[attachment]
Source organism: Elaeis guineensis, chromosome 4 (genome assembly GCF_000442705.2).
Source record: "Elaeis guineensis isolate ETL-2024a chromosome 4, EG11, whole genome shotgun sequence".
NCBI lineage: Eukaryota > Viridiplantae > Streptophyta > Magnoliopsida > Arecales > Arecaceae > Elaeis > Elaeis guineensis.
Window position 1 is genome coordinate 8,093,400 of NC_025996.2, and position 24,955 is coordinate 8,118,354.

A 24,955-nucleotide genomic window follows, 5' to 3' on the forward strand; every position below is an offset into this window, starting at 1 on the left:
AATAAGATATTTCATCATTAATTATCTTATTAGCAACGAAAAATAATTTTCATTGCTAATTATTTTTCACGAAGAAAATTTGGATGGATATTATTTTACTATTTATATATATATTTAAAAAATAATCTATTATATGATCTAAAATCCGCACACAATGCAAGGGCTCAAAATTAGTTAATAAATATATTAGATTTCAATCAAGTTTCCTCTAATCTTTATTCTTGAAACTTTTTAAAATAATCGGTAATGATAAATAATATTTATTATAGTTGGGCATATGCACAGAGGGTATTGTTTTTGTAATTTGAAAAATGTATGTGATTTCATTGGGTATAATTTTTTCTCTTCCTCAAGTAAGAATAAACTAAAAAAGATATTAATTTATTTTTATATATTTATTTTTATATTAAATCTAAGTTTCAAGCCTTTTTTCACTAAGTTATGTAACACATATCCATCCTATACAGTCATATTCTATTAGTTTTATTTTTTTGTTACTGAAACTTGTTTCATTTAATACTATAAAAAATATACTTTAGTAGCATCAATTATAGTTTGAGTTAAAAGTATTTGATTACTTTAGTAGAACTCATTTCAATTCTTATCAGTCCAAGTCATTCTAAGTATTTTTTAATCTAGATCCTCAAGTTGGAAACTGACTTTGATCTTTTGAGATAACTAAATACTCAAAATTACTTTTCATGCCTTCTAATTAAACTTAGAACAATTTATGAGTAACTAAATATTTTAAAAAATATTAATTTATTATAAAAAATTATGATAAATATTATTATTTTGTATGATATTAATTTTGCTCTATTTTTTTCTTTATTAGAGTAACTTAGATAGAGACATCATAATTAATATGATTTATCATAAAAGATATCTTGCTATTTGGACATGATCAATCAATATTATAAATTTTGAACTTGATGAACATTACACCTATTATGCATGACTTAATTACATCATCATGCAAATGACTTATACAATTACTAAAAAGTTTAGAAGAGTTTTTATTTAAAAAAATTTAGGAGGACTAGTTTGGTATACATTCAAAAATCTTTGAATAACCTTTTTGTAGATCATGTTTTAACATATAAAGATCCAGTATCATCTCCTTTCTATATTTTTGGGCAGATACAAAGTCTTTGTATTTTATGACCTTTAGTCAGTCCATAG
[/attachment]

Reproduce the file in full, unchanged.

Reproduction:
Source organism: Elaeis guineensis, chromosome 4 (genome assembly GCF_000442705.2).
Source record: "Elaeis guineensis isolate ETL-2024a chromosome 4, EG11, whole genome shotgun sequence".
NCBI lineage: Eukaryota > Viridiplantae > Streptophyta > Magnoliopsida > Arecales > Arecaceae > Elaeis > Elaeis guineensis.
Window position 1 is genome coordinate 8,093,400 of NC_025996.2, and position 24,955 is coordinate 8,118,354.

A 24,955-nucleotide genomic window follows, 5' to 3' on the forward strand; every position below is an offset into this window, starting at 1 on the left:
AATAAGATATTTCATCATTAATTATCTTATTAGCAACGAAAAATAATTTTCATTGCTAATTATTTTTCACGAAGAAAATTTGGATGGATATTATTTTACTATTTATATATATATTTAAAAAATAATCTATTATATGATCTAAAATCCGCACACAATGCAAGGGCTCAAAATTAGTTAATAAATATATTAGATTTCAATCAAGTTTCCTCTAATCTTTATTCTTGAAACTTTTTAAAATAATCGGTAATGATAAATAATATTTATTATAGTTGGGCATATGCACAGAGGGTATTGTTTTTGTAATTTGAAAAATGTATGTGATTTCATTGGGTATAATTTTTTCTCTTCCTCAAGTAAGAATAAACTAAAAAAGATATTAATTTATTTTTATATATTTATTTTTATATTAAATCTAAGTTTCAAGCCTTTTTTCACTAAGTTATGTAACACATATCCATCCTATACAGTCATATTCTATTAGTTTTATTTTTTTGTTACTGAAACTTGTTTCATTTAATACTATAAAAAATATACTTTAGTAGCATCAATTATAGTTTGAGTTAAAAGTATTTGATTACTTTAGTAGAACTCATTTCAATTCTTATCAGTCCAAGTCATTCTAAGTATTTTTTAATCTAGATCCTCAAGTTGGAAACTGACTTTGATCTTTTGAGATAACTAAATACTCAAAATTACTTTTCATGCCTTCTAATTAAACTTAGAACAATTTATGAGTAACTAAATATTTTAAAAAATATTAATTTATTATAAAAAATTATGATAAATATTATTATTTTGTATGATATTAATTTTGCTCTATTTTTTTCTTTATTAGAGTAACTTAGATAGAGACATCATAATTAATATGATTTATCATAAAAGATATCTTGCTATTTGGACATGATCAATCAATATTATAAATTTTGAACTTGATGAACATTACACCTATTATGCATGACTTAATTACATCATCATGCAAATGACTTATACAATTACTAAAAAGTTTAGAAGAGTTTTTATTTAAAAAAATTTAGGAGGACTAGTTTGGTATACATTCAAAAATCTTTGAATAACCTTTTTGTAGATCATGTTTTAACATATAAAGATCCAGTATCATCTCCTTTCTATATTTTTGGGCAGATACAAAGTCTTTGTATTTTATGACCTTTAGTCAGTCCATAG